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Monday, March 12, 2012

Media-Whore D'Oeuvres


"It's a mixed bag these days. Europe appears to have arrested its fall into the abyss and the U.S. economy is finally looking up. But with a looming consensus that war with Iran is in the offing and Putin's recent return to power in Russia, geopolitical chaos lurks around the corner. Foreign Policyonce again turned to Nouriel Roubini -- who's always good for a little doom and gloom -- and Ian Bremmer to make sense of the ticking time bombs. And they didn't hold back. When asked about the consequences of war in Iran, Roubini sees prolonged high oil prices '$170, $180, $200 a barrel' and warned of the knock-on consequences: 'the last three major global recessions ... were all caused by a geopolitical shock in the Middle East that led to spike in oil prices.' But Bremmer's not buying all the war hype: "the Obama administration does not want to engage in military strikes against Iran -- and they sure as hell are going to resist it, no matter what -- before the elections.' When it comes to metaphors, the pair of prognosticators didn't disappoint: Roubini still sees a dark outcome in Europe -- 'a slow-motion train wreck' -- while Bremmer sees the Chinese economy as a 'very, very fast car' hurtling down a highway ... 'the problem is that there's a bend in the road coming up and there's no steering.'" (ForeignPolicy)


"They stood beneath a Saturn V rocket, baby-carrying mothers, cross-armed men, workers in coveralls and financial planners, listening as Rick Santorum told them who they were and why they mattered. 'Red Alabama,' he said to the crowd on Thursday at the U.S. Space and Rocket Center here in Huntsville. 'Conservative Alabama. The heart of conservatism.'  Along with his rivals Newt Gingrich and Mitt Romney, Mr. Santorum is pressing hard here and in Mississippi before a vote on Tuesday that could narrow the field in the Republican nominating contest or help prolong it into the coming weeks and months. But a victory is about more than just delegates — it will give the winner a claim on the Deep South, or as Mr. Santorum described it, the heart of conservatism.  But the Deep South base is not as predictable as it once was. National polling companies have found a volatile contest in Alabama and Mississippi, a near toss-up among the three leading candidates. And indeed the primaries represent a rather neat slicing of the Southern electorate at the current moment.
'The base is split all over the place on this,' said Mike Ball, a Republican state legislator in Alabama." (NYTimes)
"A few weeks ago, Jon Marder had asked me to lunch as a guest of Marvin and Lee Traub at the Four Seasons. The Traubs were working on something having to do with Martha Graham. Jon would also be there, along with Janet Eilber, the Artistic Director of the Martha Graham Center of Contemporary Dance. It turns out that the Traubs are being honored on this coming Wednesday night at the Graham Company Gala. The evening begins at City Center with the great Russian ballerina Diana Vishneva performing. This is major in the dance world – Vishneva is the prima ballerina of the Mariinsky (formerly the Kirov), classically trained, and performing Modern Dance creator Martha Graham ... Lee Traub told me over lunch that Martha Graham regarded her work as Cubist. She and Pablo Picasso, Braque, Gris and Leger. I had never thought of that and it made so much sense: the images she created with her movements. Graham had that kind of charisma where you automatically acknowledge. That’s the image – to me – of genius." (NYSocialDiary)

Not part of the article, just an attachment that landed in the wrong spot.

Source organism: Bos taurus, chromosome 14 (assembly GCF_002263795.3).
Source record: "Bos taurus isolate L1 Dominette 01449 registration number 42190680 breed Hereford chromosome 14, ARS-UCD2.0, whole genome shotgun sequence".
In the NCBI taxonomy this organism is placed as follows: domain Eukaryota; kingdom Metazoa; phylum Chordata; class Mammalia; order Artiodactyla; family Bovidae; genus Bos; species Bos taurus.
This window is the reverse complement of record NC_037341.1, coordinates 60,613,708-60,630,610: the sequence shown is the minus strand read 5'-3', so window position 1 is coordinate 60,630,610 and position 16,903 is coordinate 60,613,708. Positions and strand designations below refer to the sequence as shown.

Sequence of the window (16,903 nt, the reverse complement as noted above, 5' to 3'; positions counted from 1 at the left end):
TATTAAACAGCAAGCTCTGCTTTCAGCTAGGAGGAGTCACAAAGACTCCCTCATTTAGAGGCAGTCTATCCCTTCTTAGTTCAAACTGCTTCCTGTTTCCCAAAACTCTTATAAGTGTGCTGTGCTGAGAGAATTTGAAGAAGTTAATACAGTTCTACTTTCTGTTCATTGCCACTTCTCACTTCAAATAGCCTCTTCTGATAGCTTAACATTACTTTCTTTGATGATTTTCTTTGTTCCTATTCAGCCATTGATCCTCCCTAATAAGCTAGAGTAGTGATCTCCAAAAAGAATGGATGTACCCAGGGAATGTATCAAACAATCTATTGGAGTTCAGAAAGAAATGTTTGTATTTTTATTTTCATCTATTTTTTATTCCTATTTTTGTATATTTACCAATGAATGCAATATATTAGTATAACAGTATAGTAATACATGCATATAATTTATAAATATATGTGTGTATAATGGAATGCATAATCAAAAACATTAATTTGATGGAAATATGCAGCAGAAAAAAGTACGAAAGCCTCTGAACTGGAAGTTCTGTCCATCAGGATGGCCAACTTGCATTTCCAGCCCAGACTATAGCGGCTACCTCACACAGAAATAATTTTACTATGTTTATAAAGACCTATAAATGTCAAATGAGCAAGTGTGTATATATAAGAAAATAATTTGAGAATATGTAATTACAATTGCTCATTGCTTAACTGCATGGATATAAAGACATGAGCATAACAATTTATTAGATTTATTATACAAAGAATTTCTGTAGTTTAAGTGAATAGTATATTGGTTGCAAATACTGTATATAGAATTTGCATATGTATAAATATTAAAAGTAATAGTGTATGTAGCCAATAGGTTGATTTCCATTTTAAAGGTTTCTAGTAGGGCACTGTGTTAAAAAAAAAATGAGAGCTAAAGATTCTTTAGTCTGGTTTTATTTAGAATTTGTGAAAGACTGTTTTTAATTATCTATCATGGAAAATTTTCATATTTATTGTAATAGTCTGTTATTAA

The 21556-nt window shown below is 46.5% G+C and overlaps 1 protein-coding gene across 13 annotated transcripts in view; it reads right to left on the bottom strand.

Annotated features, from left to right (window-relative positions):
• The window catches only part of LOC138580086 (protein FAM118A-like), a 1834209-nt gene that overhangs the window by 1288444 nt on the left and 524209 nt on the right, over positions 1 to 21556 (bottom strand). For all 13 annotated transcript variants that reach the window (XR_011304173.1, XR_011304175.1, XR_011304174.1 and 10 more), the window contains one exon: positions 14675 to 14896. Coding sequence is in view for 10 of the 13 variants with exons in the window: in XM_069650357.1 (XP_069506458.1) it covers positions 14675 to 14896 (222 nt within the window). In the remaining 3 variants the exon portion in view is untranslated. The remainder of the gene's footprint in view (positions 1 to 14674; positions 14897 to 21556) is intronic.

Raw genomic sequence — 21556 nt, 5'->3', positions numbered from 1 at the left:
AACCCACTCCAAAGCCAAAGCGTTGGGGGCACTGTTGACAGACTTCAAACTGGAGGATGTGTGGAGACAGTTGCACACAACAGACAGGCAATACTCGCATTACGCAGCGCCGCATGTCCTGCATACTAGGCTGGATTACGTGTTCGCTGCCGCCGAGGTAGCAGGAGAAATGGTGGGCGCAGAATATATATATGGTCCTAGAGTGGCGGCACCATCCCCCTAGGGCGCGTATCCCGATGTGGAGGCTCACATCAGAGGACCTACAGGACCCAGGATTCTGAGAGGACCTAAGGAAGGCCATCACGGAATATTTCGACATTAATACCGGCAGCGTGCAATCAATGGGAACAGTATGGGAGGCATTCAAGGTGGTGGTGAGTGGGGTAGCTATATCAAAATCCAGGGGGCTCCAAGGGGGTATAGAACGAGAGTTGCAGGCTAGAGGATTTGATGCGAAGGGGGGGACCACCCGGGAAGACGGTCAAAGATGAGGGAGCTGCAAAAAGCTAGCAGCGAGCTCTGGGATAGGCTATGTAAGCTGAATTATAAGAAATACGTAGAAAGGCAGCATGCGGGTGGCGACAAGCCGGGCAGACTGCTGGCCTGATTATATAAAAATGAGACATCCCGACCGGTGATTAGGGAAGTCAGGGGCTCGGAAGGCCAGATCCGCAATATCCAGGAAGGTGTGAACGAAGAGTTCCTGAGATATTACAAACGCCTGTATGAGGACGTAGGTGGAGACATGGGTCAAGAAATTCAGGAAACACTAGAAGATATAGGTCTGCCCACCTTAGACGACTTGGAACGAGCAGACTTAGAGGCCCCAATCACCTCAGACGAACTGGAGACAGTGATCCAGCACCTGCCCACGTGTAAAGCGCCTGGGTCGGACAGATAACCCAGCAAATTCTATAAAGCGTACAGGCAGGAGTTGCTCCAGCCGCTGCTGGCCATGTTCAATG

"The new Louis Vuitton—Marc Jacobs exhibition packed them in at Les Arts Décoratifs last night. In addition to the faces made familiar by a long month of fashion shows, we spotted Gwyneth Paltrow, Sarah Jessica Parker, and Charlotte Gainsbourg. After chatting with Catherine Deneuve, Kristen Stewart enjoyed a different kind of tête-à-tête with Robert Pattinson. Aside from the celebs, the century-old LV trunks and a giant chocolate box filled with bags from Jacobs' tenure at the house made good eye candy, but everyone we asked agreed they liked the photo and video room best. 'It's inside Marc's head,' said Sam Gainsbury, who worked on the installation with Jacobs." (Style)


"Any interiors-fixated Manhattanite will tell you that taxidermy is 'totally in.' No wonder everyone was more agog than usual at the Museum of Natural History last night, where the ersatz institution staged its annual Museum Dance. With Saks Fifth Avenue as the sponsor, "bright and bold" as the attire, and free-flowing champagne de rigeur, it was the most festive museum moment of the social season (so far—it's only March!). 'I spray painted them,' said Michael Thom matter-of-factly, referring to his neon orange jeans (formerly white), which had been transformed only hours earlier on his terrance. (A pink watch and sunglasses completed the look). Amy Fine Collins went faintly Ariel-ish in a splendid teal sequined gown that was an attraction in its own right. Gillian Miniter opted for a punchy Lela Rose, while even Jill Kargman eschewed her usual noir for a velvet turquoise number. (Very nice). Vanessa Noel won the 'bold'-est award with a voluminous violet cape—all ruffles. Event chairs Dana Wallach Jones and Michael T. M. Jones, Elizabeth Kurpis and Jonathan A. Kurpis, Jared and Ivanka Kushner, Gregory and Ali Kwiat, Zibby and Andrew Right coaxed the cognoscenti over to the silent auction area, where Prada bags, Kwiat diamonds, and shopping excursions at Saks were creating a relative frenzy." (Fashionweekdaily)

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